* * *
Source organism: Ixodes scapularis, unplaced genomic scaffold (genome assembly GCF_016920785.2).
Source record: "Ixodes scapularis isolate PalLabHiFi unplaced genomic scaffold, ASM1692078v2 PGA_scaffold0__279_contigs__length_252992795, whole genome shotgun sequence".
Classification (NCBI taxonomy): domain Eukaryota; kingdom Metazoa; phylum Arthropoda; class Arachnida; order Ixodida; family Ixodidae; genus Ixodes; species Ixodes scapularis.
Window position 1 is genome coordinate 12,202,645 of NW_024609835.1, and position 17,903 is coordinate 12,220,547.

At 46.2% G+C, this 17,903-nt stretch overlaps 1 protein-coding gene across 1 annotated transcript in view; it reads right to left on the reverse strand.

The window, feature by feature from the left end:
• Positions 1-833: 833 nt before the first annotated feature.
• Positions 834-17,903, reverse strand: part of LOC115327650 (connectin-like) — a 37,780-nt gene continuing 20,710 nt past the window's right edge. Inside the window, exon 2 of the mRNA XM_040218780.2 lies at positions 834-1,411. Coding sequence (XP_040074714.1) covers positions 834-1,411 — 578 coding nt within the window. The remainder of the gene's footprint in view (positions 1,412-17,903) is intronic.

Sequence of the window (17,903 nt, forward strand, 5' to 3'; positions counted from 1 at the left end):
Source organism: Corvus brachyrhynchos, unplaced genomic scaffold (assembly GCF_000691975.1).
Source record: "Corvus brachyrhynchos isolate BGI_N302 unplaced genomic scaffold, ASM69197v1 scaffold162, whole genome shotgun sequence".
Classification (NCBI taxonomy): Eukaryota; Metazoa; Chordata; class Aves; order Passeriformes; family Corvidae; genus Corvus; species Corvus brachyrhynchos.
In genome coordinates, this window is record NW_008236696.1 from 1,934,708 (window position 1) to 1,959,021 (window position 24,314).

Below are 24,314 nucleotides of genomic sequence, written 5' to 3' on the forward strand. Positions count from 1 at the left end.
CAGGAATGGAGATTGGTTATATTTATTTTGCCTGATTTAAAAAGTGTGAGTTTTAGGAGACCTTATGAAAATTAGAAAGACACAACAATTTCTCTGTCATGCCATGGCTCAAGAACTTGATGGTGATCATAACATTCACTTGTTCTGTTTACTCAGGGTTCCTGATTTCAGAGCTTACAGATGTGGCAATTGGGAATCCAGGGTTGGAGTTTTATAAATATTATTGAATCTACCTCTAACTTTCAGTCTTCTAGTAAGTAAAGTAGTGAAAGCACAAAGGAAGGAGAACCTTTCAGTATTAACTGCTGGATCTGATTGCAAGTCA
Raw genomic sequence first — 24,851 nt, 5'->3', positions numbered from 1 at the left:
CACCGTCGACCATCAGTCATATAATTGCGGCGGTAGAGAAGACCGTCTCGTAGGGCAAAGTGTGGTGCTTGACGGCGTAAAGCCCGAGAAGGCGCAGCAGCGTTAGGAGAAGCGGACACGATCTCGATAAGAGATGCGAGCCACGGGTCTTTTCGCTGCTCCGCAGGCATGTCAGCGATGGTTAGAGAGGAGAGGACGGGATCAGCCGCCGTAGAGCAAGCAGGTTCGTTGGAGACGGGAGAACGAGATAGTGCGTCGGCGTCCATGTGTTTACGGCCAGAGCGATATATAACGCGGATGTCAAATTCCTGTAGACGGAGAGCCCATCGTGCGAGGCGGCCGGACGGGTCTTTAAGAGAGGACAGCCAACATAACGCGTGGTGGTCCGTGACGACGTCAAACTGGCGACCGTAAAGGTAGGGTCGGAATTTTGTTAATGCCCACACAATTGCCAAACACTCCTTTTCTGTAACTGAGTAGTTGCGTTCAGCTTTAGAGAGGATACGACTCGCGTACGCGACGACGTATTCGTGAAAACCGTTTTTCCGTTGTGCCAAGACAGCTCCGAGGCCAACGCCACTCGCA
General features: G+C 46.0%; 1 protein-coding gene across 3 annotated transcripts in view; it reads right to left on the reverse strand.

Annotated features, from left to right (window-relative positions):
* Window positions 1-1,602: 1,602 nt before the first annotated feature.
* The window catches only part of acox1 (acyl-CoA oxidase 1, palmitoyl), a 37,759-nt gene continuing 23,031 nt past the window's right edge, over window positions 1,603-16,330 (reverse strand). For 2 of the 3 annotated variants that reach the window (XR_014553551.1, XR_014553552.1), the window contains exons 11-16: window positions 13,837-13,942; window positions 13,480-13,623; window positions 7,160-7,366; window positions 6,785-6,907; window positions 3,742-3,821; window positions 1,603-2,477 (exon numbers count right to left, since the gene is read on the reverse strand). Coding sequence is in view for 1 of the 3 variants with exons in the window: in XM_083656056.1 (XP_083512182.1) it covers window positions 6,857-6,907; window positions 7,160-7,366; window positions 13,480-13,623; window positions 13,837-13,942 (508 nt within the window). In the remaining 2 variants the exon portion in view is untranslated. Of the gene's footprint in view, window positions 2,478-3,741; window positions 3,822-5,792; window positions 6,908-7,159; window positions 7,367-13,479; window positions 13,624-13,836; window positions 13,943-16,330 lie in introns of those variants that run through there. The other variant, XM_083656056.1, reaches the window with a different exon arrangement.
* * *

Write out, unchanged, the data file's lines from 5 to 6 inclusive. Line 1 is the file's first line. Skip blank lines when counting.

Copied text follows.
At 46.2% G+C, this 17,903-nt stretch overlaps 1 protein-coding gene across 1 annotated transcript in view; it reads right to left on the reverse strand.

The window, feature by feature from the left end: